Enter your mobile number or email address below and we'll send you a link to download the free Kindle App. Then you can start reading Kindle books on your smartphone, tablet, or computer - no Kindle device required.
To get the free app, enter your mobile phone number.
Other Sellers on Amazon
+ Free Shipping
Albertus Seba's Cabinet of Natural Curiosities XL (Jumbo) Hardcover – October 1, 2001
Frequently bought together
Customers who bought this item also bought
A gorgeous testament to the wonder with which the Old World surveyed the New. --Wall Street Journal - November 30, 2001
Perhaps this year's most unusual book. --Town & Country, December 2001
About the Author
Irmgard Müsch, born in 1967, studied art history, history and classical archaeology in Mainz and Berlin. Her Ph.D. thesis from 1999 examines Johann Jakob Scheuchzer’s Kupfer-Bibel, a richly illustrated scientific commentary on the Bible from the early 18th century. She has published on art of the 18th and 20th century, scientific illustrations and Kunstkammer pieces.
Jes Rust, born 1963, completed his studies in geology, palaeontology and zoology at Göttingen and Kiel. His thesis dealt with the evolution of fossil snails living in the fresh and brackish waters of prehistoric Greece. His assistantship at the Institute of Zoology in Göttingen between 1993 and 1999 was followed by his appointment in 2001 as professor of invertebrate palaeontology and insect phylogeny at the University of Bonn.
Rainer Willmann holds a chair in zoology at Göttingen University, is director of its Zoological Museum, and is co-founder of its Centre for Biodiversity and Ecology Research. A specialist in phylogenetics and evolution, he conducts research into biodiversity and its history.
Top customer reviews
This book specifically: Does the price seem a little spendy?? To the contrary. If you buy it you will be so utterly astonished at the imposing size and the overall high quality that you will find it to be the best bargain of your bargain-hunting and book-buying lifespan. This book is a work of art in its own right. The content is fabulous: spectacular color plates that reveal nature as the most creative (if not downright psychedelic) of artists. It truly is amazing to see a display of awe-inspiring bio-diversity documented in this fashion. If you are not an eager advocate for the environment, you very well may become one upon flipping through these pages. It is impossible to not feel affection for these various small and beautiful creatures, and one feels a mandate to recognize their rightful place on the planet when you have them introduced to you in this fashion. I would personally buy a copy of this for George W. Bush if I could rest assured that he would flip through every page if only once. He would have to re-examine his approach to the planet as a result, or he simply is not human.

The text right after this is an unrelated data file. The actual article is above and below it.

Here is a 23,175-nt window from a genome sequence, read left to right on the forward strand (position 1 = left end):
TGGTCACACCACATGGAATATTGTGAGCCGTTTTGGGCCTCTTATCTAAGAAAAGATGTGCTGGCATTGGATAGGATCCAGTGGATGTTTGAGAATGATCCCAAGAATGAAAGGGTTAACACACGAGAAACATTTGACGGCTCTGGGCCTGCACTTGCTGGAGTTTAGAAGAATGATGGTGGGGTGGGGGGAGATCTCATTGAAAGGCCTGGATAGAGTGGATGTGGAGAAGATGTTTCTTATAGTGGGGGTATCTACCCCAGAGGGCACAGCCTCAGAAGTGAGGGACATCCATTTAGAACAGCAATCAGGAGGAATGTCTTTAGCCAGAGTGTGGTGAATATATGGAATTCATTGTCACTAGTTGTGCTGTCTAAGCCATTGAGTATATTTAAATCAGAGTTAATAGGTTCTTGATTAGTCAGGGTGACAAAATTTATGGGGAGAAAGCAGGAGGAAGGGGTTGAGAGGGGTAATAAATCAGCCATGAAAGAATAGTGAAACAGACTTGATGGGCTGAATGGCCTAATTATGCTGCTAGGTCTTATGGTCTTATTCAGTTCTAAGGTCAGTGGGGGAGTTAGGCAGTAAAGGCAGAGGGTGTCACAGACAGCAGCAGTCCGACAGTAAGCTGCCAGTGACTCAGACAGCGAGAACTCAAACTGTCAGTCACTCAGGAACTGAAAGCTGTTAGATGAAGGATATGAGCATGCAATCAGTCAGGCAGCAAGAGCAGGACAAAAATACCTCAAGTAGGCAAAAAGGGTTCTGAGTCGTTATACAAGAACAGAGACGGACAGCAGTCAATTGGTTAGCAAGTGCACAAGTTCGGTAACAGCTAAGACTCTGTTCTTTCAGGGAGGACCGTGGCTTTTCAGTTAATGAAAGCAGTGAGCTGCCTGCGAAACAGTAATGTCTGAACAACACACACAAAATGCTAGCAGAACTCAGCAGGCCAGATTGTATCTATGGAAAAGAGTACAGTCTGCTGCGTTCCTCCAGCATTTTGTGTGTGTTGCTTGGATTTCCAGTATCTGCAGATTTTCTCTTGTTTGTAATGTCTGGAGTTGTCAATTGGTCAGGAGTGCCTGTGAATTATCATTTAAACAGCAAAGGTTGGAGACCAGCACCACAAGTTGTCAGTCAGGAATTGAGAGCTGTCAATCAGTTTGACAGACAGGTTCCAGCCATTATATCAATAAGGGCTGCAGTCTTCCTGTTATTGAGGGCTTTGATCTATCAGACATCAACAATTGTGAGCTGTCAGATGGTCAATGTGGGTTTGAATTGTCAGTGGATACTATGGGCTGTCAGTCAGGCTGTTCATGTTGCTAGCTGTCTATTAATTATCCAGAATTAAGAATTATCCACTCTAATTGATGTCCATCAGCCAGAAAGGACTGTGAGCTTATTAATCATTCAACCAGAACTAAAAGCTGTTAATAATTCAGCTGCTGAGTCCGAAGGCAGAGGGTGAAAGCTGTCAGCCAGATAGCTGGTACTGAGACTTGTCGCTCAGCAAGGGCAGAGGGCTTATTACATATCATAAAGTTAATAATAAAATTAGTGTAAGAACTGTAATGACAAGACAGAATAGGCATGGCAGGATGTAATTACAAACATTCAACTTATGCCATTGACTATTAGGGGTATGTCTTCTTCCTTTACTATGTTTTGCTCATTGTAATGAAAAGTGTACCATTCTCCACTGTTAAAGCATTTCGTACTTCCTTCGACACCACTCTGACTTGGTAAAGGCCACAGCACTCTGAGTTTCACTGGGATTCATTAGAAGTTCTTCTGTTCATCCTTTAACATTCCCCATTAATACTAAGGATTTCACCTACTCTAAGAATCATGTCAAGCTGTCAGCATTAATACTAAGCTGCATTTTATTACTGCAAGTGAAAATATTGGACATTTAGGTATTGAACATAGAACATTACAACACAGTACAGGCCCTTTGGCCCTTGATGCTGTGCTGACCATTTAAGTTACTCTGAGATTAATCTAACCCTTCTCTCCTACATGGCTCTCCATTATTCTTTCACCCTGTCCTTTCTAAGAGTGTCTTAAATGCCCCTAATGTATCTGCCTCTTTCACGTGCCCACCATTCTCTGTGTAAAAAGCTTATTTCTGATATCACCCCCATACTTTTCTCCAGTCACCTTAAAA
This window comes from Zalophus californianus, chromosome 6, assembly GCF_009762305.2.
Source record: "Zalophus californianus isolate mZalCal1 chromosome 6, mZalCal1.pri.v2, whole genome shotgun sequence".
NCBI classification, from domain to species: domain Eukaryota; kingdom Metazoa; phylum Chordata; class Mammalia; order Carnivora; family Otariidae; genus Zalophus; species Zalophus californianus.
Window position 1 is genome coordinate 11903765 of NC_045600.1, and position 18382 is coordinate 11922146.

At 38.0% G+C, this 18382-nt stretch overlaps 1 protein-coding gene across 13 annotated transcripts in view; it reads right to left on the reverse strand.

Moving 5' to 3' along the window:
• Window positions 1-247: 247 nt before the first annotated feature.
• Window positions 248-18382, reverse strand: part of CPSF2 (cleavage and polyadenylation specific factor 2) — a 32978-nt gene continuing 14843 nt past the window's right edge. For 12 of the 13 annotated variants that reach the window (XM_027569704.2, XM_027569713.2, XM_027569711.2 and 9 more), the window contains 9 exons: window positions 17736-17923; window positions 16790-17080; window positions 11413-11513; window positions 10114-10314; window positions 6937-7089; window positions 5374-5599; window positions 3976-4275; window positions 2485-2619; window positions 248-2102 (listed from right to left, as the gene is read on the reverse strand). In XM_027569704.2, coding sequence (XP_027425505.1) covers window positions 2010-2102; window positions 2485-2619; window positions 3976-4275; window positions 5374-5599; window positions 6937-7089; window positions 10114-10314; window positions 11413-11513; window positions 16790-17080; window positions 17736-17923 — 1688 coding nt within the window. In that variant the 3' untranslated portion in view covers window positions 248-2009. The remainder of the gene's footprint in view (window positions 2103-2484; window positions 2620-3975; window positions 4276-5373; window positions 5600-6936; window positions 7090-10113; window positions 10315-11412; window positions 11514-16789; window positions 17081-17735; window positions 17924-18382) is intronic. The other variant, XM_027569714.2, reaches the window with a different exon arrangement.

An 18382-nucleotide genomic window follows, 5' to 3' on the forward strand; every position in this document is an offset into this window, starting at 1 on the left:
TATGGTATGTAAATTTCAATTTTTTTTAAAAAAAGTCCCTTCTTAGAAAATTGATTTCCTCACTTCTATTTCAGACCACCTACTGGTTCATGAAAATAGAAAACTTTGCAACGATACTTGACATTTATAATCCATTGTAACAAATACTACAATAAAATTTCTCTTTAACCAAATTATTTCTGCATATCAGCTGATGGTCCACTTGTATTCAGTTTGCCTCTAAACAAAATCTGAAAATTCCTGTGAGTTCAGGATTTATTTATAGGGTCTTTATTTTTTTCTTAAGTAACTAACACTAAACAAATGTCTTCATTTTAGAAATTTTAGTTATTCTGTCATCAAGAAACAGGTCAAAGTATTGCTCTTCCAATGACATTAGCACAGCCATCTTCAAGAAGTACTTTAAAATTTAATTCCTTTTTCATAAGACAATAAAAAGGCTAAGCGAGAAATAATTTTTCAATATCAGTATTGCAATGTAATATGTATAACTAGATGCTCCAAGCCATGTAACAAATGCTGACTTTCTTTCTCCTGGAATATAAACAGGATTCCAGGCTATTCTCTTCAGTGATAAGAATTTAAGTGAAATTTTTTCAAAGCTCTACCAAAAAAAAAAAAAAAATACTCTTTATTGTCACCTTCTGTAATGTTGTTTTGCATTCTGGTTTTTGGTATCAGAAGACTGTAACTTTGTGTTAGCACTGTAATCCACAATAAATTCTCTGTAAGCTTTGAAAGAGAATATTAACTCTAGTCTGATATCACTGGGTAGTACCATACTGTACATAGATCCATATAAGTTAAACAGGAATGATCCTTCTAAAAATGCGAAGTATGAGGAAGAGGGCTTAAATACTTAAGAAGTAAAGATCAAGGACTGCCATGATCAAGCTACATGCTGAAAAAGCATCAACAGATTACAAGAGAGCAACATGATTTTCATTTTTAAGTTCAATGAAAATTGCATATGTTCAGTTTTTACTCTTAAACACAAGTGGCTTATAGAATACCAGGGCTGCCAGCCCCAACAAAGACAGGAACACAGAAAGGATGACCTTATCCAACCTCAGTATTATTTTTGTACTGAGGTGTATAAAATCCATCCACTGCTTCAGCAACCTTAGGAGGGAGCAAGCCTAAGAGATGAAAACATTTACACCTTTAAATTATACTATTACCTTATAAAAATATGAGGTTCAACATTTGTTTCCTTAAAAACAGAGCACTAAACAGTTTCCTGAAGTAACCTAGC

Okay, one gripe, one mistake I see Taschen making: a book of this magnitude needs a cloth or "buckram" cover, not a mere "finished cardboard" cover. The cover is nicely decorated and textured, but it is essentially of the same quality as a Dr. Suess book. It is the only aspect of the book where Taschen has cut a corner in an obvious attempt to save money. It is sad that they did so. I think Taschen needs to keep the quality of the bindings high and traditional. Taschen content is so innovative and progressive that they don't need to get too clever with the covers. I have another Taschen book with a "shiny cardboard cover"; it appears to be coated with some type of plastic or resin. Already, after only two years or so, it is making creaking noises when you open it. I envision after a few more years those synthetic molecules quite simply giving up and the entire book falling apart in my hands. Taschen, listen up: most of us are happy to spend a few bucks more for top quality all the way across. This "Cabinet of Curiosities" in particular is insulted by the compromise cover. But despite this caveat, I can not imagine any enlightened person being anything other than fully blown-away by this book. It truly doesn't get much better than this in the world of contemporary books.